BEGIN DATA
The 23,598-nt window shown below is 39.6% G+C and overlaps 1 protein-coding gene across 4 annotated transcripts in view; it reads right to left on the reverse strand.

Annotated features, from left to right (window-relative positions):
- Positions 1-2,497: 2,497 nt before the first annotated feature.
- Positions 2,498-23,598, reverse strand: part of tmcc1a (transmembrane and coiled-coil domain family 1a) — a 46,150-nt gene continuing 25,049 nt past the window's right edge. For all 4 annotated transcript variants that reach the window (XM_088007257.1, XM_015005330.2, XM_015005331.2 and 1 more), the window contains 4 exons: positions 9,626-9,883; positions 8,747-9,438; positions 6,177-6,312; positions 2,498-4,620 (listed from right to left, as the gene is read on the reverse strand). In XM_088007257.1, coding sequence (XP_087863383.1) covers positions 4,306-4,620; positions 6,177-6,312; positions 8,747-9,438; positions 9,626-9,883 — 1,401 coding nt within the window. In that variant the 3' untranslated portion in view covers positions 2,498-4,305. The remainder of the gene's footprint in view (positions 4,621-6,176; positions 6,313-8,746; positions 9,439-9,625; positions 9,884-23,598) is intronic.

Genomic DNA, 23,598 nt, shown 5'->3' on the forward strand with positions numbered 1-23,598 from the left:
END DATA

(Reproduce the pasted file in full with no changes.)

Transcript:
The 23,598-nt window shown below is 39.6% G+C and overlaps 1 protein-coding gene across 4 annotated transcripts in view; it reads right to left on the reverse strand.

Annotated features, from left to right (window-relative positions):
- Positions 1-2,497: 2,497 nt before the first annotated feature.
- Positions 2,498-23,598, reverse strand: part of tmcc1a (transmembrane and coiled-coil domain family 1a) — a 46,150-nt gene continuing 25,049 nt past the window's right edge. For all 4 annotated transcript variants that reach the window (XM_088007257.1, XM_015005330.2, XM_015005331.2 and 1 more), the window contains 4 exons: positions 9,626-9,883; positions 8,747-9,438; positions 6,177-6,312; positions 2,498-4,620 (listed from right to left, as the gene is read on the reverse strand). In XM_088007257.1, coding sequence (XP_087863383.1) covers positions 4,306-4,620; positions 6,177-6,312; positions 8,747-9,438; positions 9,626-9,883 — 1,401 coding nt within the window. In that variant the 3' untranslated portion in view covers positions 2,498-4,305. The remainder of the gene's footprint in view (positions 4,621-6,176; positions 6,313-8,746; positions 9,439-9,625; positions 9,884-23,598) is intronic.

Genomic DNA, 23,598 nt, shown 5'->3' on the forward strand with positions numbered 1-23,598 from the left: